Two shoeshine boys in postwar Rome, Italy, save up to buy a horse, but their involvement as dupes in a burglary lands them in juvenile prison where the experience take a devastating toll on their friendship.
Vittorio De Sica
Mussolini's Italy, late 1930s: the Finzi-Contini are one of the leading wealthy Jewish families. Their adult children gather friends for tennis and parties at their lovely grounds, with the rest of the world at bay, while politics close in.Written by
For Dominique Sanda, it was her first Italian feature film. See more »
In life, in order to understand, to really understand the world, you must die at least once. So it's better to die young, when there's still time left to recover and live again.
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Chances are, if you are only casually aware of the world that you live in, your life imitates that of the Finzi-Continis, one of two families depicted in this film.
The beginning of de Sica's film follows the state of affairs in Italy shortly after the Fascist government of Mussolini has declared the ordinary tennis clubs off limits for Italian Jews-just the beginning for the Government's separatist stance. The Jews in town react in various ways: Giorgio, who is in love with the daughter of the Finzi-Continis, is enraged; his father his philosophical; Giorgio's brother is upset only after being sent to France to study, and later, finding out to his horror about the German concentration camps. To the Finzi-Continis, though, it doesn't really matter. They're different from the other Jews because wealth and privilege have bred them into a family as proud as it is vulnerable. They hardly seem to know, or even care, about the fact that their rights are slowly being taken away. It seems that years of prestige and social status have put them above the laws of the land.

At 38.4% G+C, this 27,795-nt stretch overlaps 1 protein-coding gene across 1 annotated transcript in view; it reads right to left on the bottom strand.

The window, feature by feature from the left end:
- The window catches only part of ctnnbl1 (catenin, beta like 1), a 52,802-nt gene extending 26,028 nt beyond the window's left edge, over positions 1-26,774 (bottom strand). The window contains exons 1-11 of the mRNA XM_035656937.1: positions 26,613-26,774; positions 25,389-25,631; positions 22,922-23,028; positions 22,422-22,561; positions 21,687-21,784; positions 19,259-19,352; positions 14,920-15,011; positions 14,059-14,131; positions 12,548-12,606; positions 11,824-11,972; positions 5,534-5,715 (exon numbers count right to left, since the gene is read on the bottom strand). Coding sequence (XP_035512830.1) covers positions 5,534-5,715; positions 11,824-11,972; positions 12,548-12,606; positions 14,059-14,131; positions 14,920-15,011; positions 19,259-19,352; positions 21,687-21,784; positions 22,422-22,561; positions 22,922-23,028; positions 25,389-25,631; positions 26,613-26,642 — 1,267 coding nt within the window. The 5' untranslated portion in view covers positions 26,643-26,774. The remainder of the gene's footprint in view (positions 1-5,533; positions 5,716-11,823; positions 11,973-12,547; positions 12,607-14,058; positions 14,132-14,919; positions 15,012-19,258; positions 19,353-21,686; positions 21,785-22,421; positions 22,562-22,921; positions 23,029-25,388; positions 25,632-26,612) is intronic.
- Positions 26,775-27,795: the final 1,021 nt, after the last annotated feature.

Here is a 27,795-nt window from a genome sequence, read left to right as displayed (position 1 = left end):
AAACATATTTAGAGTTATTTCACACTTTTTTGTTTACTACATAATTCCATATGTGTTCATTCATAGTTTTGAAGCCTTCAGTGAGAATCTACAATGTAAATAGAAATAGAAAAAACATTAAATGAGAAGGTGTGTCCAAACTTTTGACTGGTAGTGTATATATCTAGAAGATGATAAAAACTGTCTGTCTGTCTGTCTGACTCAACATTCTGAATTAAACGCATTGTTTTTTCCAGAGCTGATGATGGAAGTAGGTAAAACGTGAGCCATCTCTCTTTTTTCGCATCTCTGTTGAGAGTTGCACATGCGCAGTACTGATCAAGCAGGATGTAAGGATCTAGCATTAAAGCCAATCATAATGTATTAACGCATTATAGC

The walled garden of the Finzi-Continis is a symbol for the false security that people retain, unaware that problems on the outside may force them into reality. The garden of the film seems to promise that nothing will change and that everything will remain the same. Interestingly, de Sica films the garden in a way that enforces this theme of false security. He never orients us visually with the rest of the city, so we can never tell how big or how small the garden is. Have you ever felt uneasy being somewhere not knowing the exact dimensions of your boundary? That's the feeling we get here with shots of the garden that seem to stretch on forever.
The Garden of the Finzi-Continis is a great film for many reasons, one of which is how it forces us to take a proactive stance regarding the world that we live in. There's nothing wrong with feeling secure but it's important to try to take an objective stance with reference to the world that we live in. And you certainly don't want to be on the outside looking in to those who have realized it already.
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